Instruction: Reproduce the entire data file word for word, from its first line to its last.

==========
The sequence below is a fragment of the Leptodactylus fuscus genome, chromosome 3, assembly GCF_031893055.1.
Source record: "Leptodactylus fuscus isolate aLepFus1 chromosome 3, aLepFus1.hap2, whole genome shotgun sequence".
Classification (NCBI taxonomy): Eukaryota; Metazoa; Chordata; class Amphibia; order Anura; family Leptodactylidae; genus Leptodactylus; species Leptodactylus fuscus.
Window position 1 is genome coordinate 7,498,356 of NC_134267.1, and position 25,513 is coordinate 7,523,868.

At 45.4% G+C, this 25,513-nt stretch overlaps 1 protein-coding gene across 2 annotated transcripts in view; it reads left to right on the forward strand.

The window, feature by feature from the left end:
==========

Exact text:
The sequence below is a fragment of the Leptodactylus fuscus genome, chromosome 3, assembly GCF_031893055.1.
Source record: "Leptodactylus fuscus isolate aLepFus1 chromosome 3, aLepFus1.hap2, whole genome shotgun sequence".
Classification (NCBI taxonomy): Eukaryota; Metazoa; Chordata; class Amphibia; order Anura; family Leptodactylidae; genus Leptodactylus; species Leptodactylus fuscus.
Window position 1 is genome coordinate 7,498,356 of NC_134267.1, and position 25,513 is coordinate 7,523,868.

At 45.4% G+C, this 25,513-nt stretch overlaps 1 protein-coding gene across 2 annotated transcripts in view; it reads left to right on the forward strand.

The window, feature by feature from the left end: